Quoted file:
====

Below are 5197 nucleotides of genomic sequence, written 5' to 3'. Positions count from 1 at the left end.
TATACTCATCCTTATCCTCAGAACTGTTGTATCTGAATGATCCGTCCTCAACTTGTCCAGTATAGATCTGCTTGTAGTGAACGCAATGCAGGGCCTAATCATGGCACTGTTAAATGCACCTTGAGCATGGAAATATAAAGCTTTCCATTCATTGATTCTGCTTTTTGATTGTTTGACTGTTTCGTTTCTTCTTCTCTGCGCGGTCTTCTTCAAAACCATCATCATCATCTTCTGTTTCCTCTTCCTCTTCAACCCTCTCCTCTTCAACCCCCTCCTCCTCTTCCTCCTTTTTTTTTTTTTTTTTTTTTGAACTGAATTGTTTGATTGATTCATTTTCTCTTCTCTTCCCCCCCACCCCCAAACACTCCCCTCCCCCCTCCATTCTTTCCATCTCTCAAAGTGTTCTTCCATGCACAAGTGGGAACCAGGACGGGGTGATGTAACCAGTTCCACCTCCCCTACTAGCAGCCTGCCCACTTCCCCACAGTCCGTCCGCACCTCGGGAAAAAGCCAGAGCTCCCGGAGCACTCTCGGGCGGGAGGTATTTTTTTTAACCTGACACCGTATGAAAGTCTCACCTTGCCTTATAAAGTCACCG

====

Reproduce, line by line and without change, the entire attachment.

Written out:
Below are 5197 nucleotides of genomic sequence, written 5' to 3'. Positions count from 1 at the left end.
TATACTCATCCTTATCCTCAGAACTGTTGTATCTGAATGATCCGTCCTCAACTTGTCCAGTATAGATCTGCTTGTAGTGAACGCAATGCAGGGCCTAATCATGGCACTGTTAAATGCACCTTGAGCATGGAAATATAAAGCTTTCCATTCATTGATTCTGCTTTTTGATTGTTTGACTGTTTCGTTTCTTCTTCTCTGCGCGGTCTTCTTCAAAACCATCATCATCATCTTCTGTTTCCTCTTCCTCTTCAACCCTCTCCTCTTCAACCCCCTCCTCCTCTTCCTCCTTTTTTTTTTTTTTTTTTTTTGAACTGAATTGTTTGATTGATTCATTTTCTCTTCTCTTCCCCCCCACCCCCAAACACTCCCCTCCCCCCTCCATTCTTTCCATCTCTCAAAGTGTTCTTCCATGCACAAGTGGGAACCAGGACGGGGTGATGTAACCAGTTCCACCTCCCCTACTAGCAGCCTGCCCACTTCCCCACAGTCCGTCCGCACCTCGGGAAAAAGCCAGAGCTCCCGGAGCACTCTCGGGCGGGAGGTATTTTTTTTAACCTGACACCGTATGAAAGTCTCACCTTGCCTTATAAAGTCACCG